The masters of multiculti
Posted by ampontan on Thursday, December 29, 2011
IN a recent post, I mentioned a survey which broke down the national population by religious affiliation and found that the statistically average Japanese would consider himself a believer in 2.7 religions. While religious purists might find that appalling, the Japanese, perhaps the most naturally syncretic people on earth, wouldn’t even blink at the news. For example, I once worked with a young Japanese woman who was a such a serious Roman Catholic that she kept an illustration of Christ under the clear vinyl covering on her desk. Yet, for extra income (and probably because she enjoyed it), she also served as a miko, or Shinto shrine maiden, on weekends to assist priests during wedding ceremonies. No one thought this was unusual at all, including, I suspect, the Shinto priests.
One reason for the laissez-faire approach is the partial syncretism that has existed between the proto-religion of Shinto and the latecomer Buddhism, which showed up in the archipelago in the sixth century. The partnership got off to a rough start in 698 when a Shingon sect established a temple near the Ise shrines because they thought the Shinto deities required the Buddha’s spiritual guidance. That demonstrated some serious Shingon sack, because one of the enshrined deities at Ise is Amaterasu, the goddess of the sun and the universe and the progenitrix of the Imperial line.
They paid for the blasphemy, however, as the damage from a typhoon in 772 caused the shrine to be temporarily dismantled. The typhoon was said to be a sign of divine displeasure at the presence of Buddhist symbols so close to the most important Shinto place of worship.
But proselytizers everywhere are relentless, and the Japanese Buddhists kept plugging away throughout the Heian period (794-1185) to promote a synthesis. Their efforts culminated with the development of the Ryobu Shinto (Dual Shinto) school, one of the main tenets of which held that Amaterasu was the manifestation of Dainichi Nyorai (Mahavairocana), or the Great Sun Buddha. Ryobu Shinto lasted for centuries, influenced straight Shinto thought, and allowed Buddhist temples to take control of Shinto shrines. Sites with both temples and shrines were common in Japan for close to a millennium. That arrangement ended in 1868 when the government ordered their separation as part of the program to establish State Shinto.
Exceptions remain, however, as can be seen in the photograph, which shows a Shinto shrine in front of Nigatsu-do at the Buddhist temple Todai-ji in Nara. That temple is known for housing the largest bronze statue of the Buddha in Japan, as well as being the largest wooden building in the world. It dates from the 8th century, but is affiliated with the Kegon sect rather than Shingon.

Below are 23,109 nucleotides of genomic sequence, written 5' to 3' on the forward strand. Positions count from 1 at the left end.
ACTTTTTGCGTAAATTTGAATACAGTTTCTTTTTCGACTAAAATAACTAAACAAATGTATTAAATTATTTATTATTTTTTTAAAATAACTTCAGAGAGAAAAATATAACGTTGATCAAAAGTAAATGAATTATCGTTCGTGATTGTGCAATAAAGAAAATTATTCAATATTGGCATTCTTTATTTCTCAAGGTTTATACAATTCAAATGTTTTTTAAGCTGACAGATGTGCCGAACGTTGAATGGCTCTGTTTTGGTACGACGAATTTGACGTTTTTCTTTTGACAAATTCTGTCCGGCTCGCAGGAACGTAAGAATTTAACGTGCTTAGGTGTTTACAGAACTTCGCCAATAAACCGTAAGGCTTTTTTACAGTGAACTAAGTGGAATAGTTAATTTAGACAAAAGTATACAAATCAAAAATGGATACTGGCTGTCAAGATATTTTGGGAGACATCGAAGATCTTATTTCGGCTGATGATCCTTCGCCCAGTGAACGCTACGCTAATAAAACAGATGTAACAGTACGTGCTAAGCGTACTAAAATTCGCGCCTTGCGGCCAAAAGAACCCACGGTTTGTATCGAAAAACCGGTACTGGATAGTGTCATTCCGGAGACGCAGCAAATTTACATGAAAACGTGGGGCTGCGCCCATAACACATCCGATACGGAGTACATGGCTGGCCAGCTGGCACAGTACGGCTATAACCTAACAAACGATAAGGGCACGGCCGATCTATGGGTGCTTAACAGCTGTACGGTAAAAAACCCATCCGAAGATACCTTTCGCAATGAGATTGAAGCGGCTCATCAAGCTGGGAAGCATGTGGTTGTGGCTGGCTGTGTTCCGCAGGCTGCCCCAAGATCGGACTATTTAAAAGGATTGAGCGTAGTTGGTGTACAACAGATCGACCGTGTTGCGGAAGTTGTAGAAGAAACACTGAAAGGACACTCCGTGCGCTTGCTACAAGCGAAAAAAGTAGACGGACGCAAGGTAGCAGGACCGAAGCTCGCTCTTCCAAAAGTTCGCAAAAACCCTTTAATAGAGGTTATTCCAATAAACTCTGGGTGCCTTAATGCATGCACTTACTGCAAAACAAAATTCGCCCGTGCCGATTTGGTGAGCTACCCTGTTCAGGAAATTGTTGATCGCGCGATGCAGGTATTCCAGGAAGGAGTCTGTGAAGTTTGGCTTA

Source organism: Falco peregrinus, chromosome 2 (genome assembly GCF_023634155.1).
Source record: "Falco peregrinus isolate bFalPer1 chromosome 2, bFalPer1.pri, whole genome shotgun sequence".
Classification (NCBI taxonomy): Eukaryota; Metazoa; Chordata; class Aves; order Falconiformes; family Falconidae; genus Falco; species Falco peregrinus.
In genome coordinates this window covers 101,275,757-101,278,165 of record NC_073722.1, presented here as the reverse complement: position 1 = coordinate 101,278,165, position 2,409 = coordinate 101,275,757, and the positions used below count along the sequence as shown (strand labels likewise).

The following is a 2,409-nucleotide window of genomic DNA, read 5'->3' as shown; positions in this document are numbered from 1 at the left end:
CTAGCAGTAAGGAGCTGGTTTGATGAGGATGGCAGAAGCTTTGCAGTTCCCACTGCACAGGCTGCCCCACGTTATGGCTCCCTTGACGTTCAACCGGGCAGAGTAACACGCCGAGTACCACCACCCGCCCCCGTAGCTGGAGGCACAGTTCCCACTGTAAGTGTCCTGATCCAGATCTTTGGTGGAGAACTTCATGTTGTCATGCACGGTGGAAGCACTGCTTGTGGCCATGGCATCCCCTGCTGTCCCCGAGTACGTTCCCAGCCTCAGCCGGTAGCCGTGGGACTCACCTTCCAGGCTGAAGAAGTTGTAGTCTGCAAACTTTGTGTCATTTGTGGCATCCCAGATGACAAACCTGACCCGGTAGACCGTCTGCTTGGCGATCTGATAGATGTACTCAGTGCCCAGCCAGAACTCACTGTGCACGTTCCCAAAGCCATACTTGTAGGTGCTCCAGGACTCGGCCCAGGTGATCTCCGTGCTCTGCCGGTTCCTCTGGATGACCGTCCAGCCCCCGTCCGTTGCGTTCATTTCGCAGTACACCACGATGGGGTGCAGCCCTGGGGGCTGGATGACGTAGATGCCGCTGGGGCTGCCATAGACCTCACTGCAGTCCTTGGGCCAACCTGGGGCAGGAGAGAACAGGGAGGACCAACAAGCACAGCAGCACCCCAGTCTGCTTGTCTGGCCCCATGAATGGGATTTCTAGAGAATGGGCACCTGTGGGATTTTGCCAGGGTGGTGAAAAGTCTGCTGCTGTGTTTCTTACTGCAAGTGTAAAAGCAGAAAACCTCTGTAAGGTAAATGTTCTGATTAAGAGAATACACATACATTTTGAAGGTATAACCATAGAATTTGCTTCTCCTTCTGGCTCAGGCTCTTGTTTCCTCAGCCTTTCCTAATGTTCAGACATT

An estimated 99.39 million of the 127 million Japanese visited a shrine or temple (usually the former) during the three-day New Year period in 2009, so the Nara collocation makes it a convenient holiday stop.
In fact, ceremonies from the two traditions are combined here at an annual Buddhist rite called the Shunie, which is a gathering of priests for prayer and purification in February under the old calendar. (Nigatsu-do translates as February Hall.) Nowadays it starts on 1 March and continues for 14 days. The ritual at Todai-ji is one astonishing combination of elements that could happen only in Japan: disease-curing water magically traveling 175 kilometers, an archery demonstration, sake drinking, frenzied dancing with torches lit by sacred fire by Buddhist priests on retreat for exorcism and to pray for world peace while eating only one partial meal a day, and thousands of people who come to watch and hope that the sacred sparks fall on them. It was started by a Buddhist priest in 752 out of atonement for going fishing instead of going to a prayer meeting. (Read all about it at this previous post.)
Before the priestly procession holes up at Nigatsu-do, they stop off at the Shinto shrine and say a prayer to the tutelary deity. The procession is then blessed and purified with a gohei, a wooden wand with cloth streamers called shide that is used in Shinto rituals. (Here’s a Japanese site with a simple video and diagrams of how to make ‘em, including a photo of the finished product.)
Some of the too-cool-for-school rational secularists out there could learn a few things from the Japanese.
Here’s a 30-second commercial for JR Nara showing Todai-ji and featuring scenes of the torch ceremony. The background music is Stranger in Paradise.
See what I mean?